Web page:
Saturday, February 21, 2009

Lacking distinction

I noted yesterday that both Stephen Harper and Michael Ignatieff appear to have gone out of their way to emphasize bipartisanship in their meeting with Barack Obama. But let's look in a bit more detail at what Ignatieff had to say, and what it may say about the likelihood of the Libs reversing their current lack of effective opposition in the future:
Mr. Ignatieff spent a lot of time talking about the importance of bipartisanship in Canada on foreign policy and how they had made the decision to back the government on the deployment after the Manley Commission, and that they saw this as not a partisan issue; it was more important to get the country together on issues like the budget and on Afghanistan and Pakistan, and that this was a commitment that they were sharing across the parties, and that they wanted to work together with the United States.
Now, the first obvious point is that in emphasizing "bipartisanship", Ignatieff looks to have cut off a substantial portion of Canada's political spectrum for the purposes of his own analysis. In the U.S., the term can relatively plausibly be seen as encompassing the field of political debate (give or take a Bernie Sanders). But it would seem to me a clear misstatement to suggest that two-party agreement in Canada can be equated with the same type of across-the-spectrum consensus-building which would be associated with the term in the U.S. - much as Ignatieff and Harper may both wish it were so.

But then, it's true that a Con/Lib team effort can functionally impose its will on the country. And that's where it's interesting to note how Ignatieff described his party's actions and positions to Obama.

I've pointed out before that Harper's ability to strongarm the Libs into the most recent Afghanistan extension should be seen as a cautionary tale in which the Libs traded their support for nothing of substance. But apparently Ignatieff's view is just the opposite, as he both actively trumpeted the previous vote, and appears to see the issue as one where the importance of keeping the unwashed masses in line outweighs the need to actually act as an opposition party.

Perhaps even more significantly, Ignatieff appears to have looked at the budget vote as a similar type of result: rather than describing any need to put Harper on probation, he apparently described the Libs' support for the Cons' budget as being based on a similar desire to "get the country together" behind Harper's preferred course of action.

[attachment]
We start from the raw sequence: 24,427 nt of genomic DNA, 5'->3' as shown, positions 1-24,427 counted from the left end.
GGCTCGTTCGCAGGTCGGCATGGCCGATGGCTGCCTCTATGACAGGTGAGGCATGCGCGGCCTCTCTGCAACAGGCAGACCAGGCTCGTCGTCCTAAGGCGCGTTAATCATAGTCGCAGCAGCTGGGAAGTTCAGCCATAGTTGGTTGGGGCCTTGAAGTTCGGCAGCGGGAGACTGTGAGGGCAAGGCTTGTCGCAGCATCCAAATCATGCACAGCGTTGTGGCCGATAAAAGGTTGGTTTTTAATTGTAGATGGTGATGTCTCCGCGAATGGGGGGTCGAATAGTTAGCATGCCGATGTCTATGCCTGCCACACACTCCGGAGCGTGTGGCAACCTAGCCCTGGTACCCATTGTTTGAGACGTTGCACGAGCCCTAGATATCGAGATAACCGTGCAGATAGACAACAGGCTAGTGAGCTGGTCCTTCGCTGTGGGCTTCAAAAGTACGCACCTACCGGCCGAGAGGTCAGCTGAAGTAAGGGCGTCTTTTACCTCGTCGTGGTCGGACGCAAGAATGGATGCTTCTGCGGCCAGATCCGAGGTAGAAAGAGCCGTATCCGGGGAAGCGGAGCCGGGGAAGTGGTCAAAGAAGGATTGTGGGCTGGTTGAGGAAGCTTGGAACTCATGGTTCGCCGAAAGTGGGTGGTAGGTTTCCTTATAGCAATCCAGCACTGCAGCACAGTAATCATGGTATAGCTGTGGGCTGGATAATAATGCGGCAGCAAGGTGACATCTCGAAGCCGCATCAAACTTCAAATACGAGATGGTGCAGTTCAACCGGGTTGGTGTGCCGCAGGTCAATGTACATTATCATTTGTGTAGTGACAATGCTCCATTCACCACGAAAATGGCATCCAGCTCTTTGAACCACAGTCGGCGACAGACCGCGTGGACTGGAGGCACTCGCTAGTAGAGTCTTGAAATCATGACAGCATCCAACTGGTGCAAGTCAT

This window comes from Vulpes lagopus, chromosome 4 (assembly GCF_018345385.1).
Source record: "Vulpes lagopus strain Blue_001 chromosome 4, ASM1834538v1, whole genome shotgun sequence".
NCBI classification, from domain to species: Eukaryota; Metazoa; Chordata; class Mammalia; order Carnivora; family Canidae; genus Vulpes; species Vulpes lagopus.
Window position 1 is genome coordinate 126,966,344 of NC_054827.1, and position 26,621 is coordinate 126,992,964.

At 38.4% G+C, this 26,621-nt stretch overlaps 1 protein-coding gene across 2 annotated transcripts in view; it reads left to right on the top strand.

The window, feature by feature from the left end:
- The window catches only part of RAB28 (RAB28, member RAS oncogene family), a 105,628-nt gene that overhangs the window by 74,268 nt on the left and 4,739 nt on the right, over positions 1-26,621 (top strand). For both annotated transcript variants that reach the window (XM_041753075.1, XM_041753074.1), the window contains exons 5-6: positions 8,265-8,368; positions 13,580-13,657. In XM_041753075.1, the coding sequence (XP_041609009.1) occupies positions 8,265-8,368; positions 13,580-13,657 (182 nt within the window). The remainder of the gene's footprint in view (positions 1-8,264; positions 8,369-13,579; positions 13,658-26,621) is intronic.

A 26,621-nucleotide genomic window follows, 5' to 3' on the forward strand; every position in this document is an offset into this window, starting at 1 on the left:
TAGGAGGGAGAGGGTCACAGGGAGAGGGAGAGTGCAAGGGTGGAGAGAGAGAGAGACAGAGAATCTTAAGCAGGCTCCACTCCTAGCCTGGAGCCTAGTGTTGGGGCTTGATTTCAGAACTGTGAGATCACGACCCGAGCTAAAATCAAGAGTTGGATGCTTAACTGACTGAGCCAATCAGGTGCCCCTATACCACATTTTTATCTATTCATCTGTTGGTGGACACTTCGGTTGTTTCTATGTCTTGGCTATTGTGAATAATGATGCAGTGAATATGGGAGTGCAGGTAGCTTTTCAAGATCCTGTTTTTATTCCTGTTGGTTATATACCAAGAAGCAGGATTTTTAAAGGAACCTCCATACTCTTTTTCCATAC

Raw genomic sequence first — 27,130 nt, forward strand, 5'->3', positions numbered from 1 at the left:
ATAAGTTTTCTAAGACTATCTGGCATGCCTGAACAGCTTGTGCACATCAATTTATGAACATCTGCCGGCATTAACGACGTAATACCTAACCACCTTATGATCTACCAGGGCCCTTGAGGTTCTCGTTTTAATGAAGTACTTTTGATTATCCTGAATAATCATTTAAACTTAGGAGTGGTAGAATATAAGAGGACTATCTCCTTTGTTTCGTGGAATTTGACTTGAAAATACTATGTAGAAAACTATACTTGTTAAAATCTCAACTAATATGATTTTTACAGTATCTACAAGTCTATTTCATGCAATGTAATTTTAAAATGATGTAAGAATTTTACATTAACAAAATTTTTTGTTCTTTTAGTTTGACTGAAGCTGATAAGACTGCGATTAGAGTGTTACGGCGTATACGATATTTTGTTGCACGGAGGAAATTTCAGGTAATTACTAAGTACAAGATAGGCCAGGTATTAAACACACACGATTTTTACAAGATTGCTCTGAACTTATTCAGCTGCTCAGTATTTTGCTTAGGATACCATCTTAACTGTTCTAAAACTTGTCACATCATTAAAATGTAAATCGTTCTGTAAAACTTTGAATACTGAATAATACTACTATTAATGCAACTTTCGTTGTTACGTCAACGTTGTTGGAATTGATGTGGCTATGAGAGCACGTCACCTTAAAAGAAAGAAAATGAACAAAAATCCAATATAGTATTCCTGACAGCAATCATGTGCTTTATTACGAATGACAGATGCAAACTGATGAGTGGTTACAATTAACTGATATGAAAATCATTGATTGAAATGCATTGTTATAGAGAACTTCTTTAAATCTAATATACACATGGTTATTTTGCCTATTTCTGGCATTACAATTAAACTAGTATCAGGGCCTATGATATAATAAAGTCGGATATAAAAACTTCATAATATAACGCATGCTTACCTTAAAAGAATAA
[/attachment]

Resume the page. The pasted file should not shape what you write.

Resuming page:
Of course, that runs contrary to the Libs' public message at home, which has involved putting as brave a face as they can muster on their lack of sufficient backbone to topple the Harper government. Which means that it's worth asking just who Ignatieff is trying to kid: Obama, the Canadian public, or maybe both.

Moreover, to the extent Ignatieff has signaled a continued intention to place bipartisanship and elite consensus at the top of his priority list, it's hard to see how he could justify taking any more of a stand in the future - meaning that we're all the more likely to be in for another series of Lib capitulations on the confidence votes they've put in place.

In sum, rather than using his time with Obama to lay the groundwork for any future improvement on Harper's vision of Canada/U.S. relations, Ignatieff has instead done little but to highlight the similarities between himself and Deceivin' Stephen. And Ignatieff's choice of message about himself and his party to our most important international partner should serve as a warning signal to voters at home.

Update: Impolitical challenges a few of the points made above. My quick responses:
- On the question of where the term "bipartisan" comes from, there would be a more plausible case to suggest it might be a matter of Obama's handlers' interpretation if it was a single reference rather than something which Ignatieff is described as spending "a lot of time" discussing. And it's hard to see what the term or anything like it could be referring to other than the Con/Lib team effort, since on both issues mentioned the NDP and the Bloc disagreed with the outcome.
- As for the rest of the post, Impolitical seems to nicely describe the Libs' current framing: that under Ignatieff they're basically just like the Cons, only with a less toxic leader, a bit more seriousness and a bit less tolerance for Bushco's worst abuses. It'll be for Canada's voters to decide whether that's what they're after, or whether they prefer a genuine change in outlook - but from my standpoint at least the Cons' actions in office cry out for far more change than that.

On selloffs

Shorter National Post editorial board:

Huzzah! We'll face much less resistance to Stephen Harper's fondest wish of selling out any Canadian independence now that the buyer is more popular!

Friday, February 20, 2009

Musical Interlude

Let's stay political for this weekend with some underappreciated Canadiana: King Cobb Steelie's "Rational".

On abolition

Shorter Harper Senate appointee Stephen Greene: